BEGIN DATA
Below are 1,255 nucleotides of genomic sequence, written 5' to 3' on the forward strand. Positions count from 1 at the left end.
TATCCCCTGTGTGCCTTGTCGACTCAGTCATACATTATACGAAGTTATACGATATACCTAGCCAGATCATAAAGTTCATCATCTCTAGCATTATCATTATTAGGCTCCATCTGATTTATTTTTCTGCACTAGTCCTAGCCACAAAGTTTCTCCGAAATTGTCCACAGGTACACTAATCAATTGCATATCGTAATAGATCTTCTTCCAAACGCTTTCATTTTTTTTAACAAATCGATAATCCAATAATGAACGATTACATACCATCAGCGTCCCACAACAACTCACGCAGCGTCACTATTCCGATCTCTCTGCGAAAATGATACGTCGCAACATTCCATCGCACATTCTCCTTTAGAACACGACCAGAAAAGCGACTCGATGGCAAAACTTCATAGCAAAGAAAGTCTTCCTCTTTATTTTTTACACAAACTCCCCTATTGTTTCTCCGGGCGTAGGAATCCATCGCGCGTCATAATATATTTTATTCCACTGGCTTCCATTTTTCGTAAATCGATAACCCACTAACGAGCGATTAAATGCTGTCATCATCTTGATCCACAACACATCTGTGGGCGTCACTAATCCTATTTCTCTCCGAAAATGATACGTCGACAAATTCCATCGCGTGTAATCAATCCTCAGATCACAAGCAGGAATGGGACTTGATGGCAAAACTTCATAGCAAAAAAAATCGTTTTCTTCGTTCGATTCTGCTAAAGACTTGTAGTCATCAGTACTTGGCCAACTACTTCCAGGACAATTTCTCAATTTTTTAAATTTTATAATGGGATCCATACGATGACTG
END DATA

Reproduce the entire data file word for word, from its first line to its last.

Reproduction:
Below are 1,255 nucleotides of genomic sequence, written 5' to 3' on the forward strand. Positions count from 1 at the left end.
TATCCCCTGTGTGCCTTGTCGACTCAGTCATACATTATACGAAGTTATACGATATACCTAGCCAGATCATAAAGTTCATCATCTCTAGCATTATCATTATTAGGCTCCATCTGATTTATTTTTCTGCACTAGTCCTAGCCACAAAGTTTCTCCGAAATTGTCCACAGGTACACTAATCAATTGCATATCGTAATAGATCTTCTTCCAAACGCTTTCATTTTTTTTAACAAATCGATAATCCAATAATGAACGATTACATACCATCAGCGTCCCACAACAACTCACGCAGCGTCACTATTCCGATCTCTCTGCGAAAATGATACGTCGCAACATTCCATCGCACATTCTCCTTTAGAACACGACCAGAAAAGCGACTCGATGGCAAAACTTCATAGCAAAGAAAGTCTTCCTCTTTATTTTTTACACAAACTCCCCTATTGTTTCTCCGGGCGTAGGAATCCATCGCGCGTCATAATATATTTTATTCCACTGGCTTCCATTTTTCGTAAATCGATAACCCACTAACGAGCGATTAAATGCTGTCATCATCTTGATCCACAACACATCTGTGGGCGTCACTAATCCTATTTCTCTCCGAAAATGATACGTCGACAAATTCCATCGCGTGTAATCAATCCTCAGATCACAAGCAGGAATGGGACTTGATGGCAAAACTTCATAGCAAAAAAAATCGTTTTCTTCGTTCGATTCTGCTAAAGACTTGTAGTCATCAGTACTTGGCCAACTACTTCCAGGACAATTTCTCAATTTTTTAAATTTTATAATGGGATCCATACGATGACTG